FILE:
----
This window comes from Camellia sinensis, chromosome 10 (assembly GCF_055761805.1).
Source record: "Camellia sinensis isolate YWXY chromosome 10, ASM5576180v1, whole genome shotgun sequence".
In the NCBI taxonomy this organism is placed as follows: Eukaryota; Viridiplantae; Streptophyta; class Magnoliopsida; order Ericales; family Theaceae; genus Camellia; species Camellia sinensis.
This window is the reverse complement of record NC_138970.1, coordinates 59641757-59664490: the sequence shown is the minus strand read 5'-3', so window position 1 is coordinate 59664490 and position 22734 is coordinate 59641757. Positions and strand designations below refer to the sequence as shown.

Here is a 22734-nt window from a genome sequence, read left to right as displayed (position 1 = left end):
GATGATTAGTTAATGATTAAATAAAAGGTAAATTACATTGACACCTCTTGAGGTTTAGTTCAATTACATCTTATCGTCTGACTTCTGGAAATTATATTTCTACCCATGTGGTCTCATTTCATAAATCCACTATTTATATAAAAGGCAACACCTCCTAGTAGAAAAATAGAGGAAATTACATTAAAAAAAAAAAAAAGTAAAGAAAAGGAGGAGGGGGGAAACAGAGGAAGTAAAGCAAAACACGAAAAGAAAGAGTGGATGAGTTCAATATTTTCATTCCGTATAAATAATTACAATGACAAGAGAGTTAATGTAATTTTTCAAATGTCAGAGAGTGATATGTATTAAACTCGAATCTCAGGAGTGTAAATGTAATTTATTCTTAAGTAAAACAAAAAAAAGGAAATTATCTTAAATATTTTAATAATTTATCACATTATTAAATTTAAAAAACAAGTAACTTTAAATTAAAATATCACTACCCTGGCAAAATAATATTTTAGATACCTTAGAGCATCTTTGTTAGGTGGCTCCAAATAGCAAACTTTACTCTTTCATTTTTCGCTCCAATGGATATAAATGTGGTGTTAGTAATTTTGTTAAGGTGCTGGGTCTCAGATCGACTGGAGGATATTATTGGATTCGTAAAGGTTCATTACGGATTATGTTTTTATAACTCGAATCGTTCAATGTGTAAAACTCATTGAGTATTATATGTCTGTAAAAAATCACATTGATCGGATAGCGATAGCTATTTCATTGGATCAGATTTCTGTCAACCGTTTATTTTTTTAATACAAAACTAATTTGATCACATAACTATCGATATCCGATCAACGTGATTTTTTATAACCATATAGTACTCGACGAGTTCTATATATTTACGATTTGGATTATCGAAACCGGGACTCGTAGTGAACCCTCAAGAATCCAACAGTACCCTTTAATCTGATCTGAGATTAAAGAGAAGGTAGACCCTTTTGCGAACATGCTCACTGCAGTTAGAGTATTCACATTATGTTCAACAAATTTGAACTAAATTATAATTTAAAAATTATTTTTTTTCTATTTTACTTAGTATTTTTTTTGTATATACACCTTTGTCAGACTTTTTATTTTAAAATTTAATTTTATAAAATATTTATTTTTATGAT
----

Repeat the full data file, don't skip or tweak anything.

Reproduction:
This window comes from Camellia sinensis, chromosome 10 (assembly GCF_055761805.1).
Source record: "Camellia sinensis isolate YWXY chromosome 10, ASM5576180v1, whole genome shotgun sequence".
In the NCBI taxonomy this organism is placed as follows: Eukaryota; Viridiplantae; Streptophyta; class Magnoliopsida; order Ericales; family Theaceae; genus Camellia; species Camellia sinensis.
This window is the reverse complement of record NC_138970.1, coordinates 59641757-59664490: the sequence shown is the minus strand read 5'-3', so window position 1 is coordinate 59664490 and position 22734 is coordinate 59641757. Positions and strand designations below refer to the sequence as shown.

Here is a 22734-nt window from a genome sequence, read left to right as displayed (position 1 = left end):
GATGATTAGTTAATGATTAAATAAAAGGTAAATTACATTGACACCTCTTGAGGTTTAGTTCAATTACATCTTATCGTCTGACTTCTGGAAATTATATTTCTACCCATGTGGTCTCATTTCATAAATCCACTATTTATATAAAAGGCAACACCTCCTAGTAGAAAAATAGAGGAAATTACATTAAAAAAAAAAAAAAGTAAAGAAAAGGAGGAGGGGGGAAACAGAGGAAGTAAAGCAAAACACGAAAAGAAAGAGTGGATGAGTTCAATATTTTCATTCCGTATAAATAATTACAATGACAAGAGAGTTAATGTAATTTTTCAAATGTCAGAGAGTGATATGTATTAAACTCGAATCTCAGGAGTGTAAATGTAATTTATTCTTAAGTAAAACAAAAAAAAGGAAATTATCTTAAATATTTTAATAATTTATCACATTATTAAATTTAAAAAACAAGTAACTTTAAATTAAAATATCACTACCCTGGCAAAATAATATTTTAGATACCTTAGAGCATCTTTGTTAGGTGGCTCCAAATAGCAAACTTTACTCTTTCATTTTTCGCTCCAATGGATATAAATGTGGTGTTAGTAATTTTGTTAAGGTGCTGGGTCTCAGATCGACTGGAGGATATTATTGGATTCGTAAAGGTTCATTACGGATTATGTTTTTATAACTCGAATCGTTCAATGTGTAAAACTCATTGAGTATTATATGTCTGTAAAAAATCACATTGATCGGATAGCGATAGCTATTTCATTGGATCAGATTTCTGTCAACCGTTTATTTTTTTAATACAAAACTAATTTGATCACATAACTATCGATATCCGATCAACGTGATTTTTTATAACCATATAGTACTCGACGAGTTCTATATATTTACGATTTGGATTATCGAAACCGGGACTCGTAGTGAACCCTCAAGAATCCAACAGTACCCTTTAATCTGATCTGAGATTAAAGAGAAGGTAGACCCTTTTGCGAACATGCTCACTGCAGTTAGAGTATTCACATTATGTTCAACAAATTTGAACTAAATTATAATTTAAAAATTATTTTTTTTCTATTTTACTTAGTATTTTTTTTGTATATACACCTTTGTCAGACTTTTTATTTTAAAATTTAATTTTATAAAATATTTATTTTTATGAT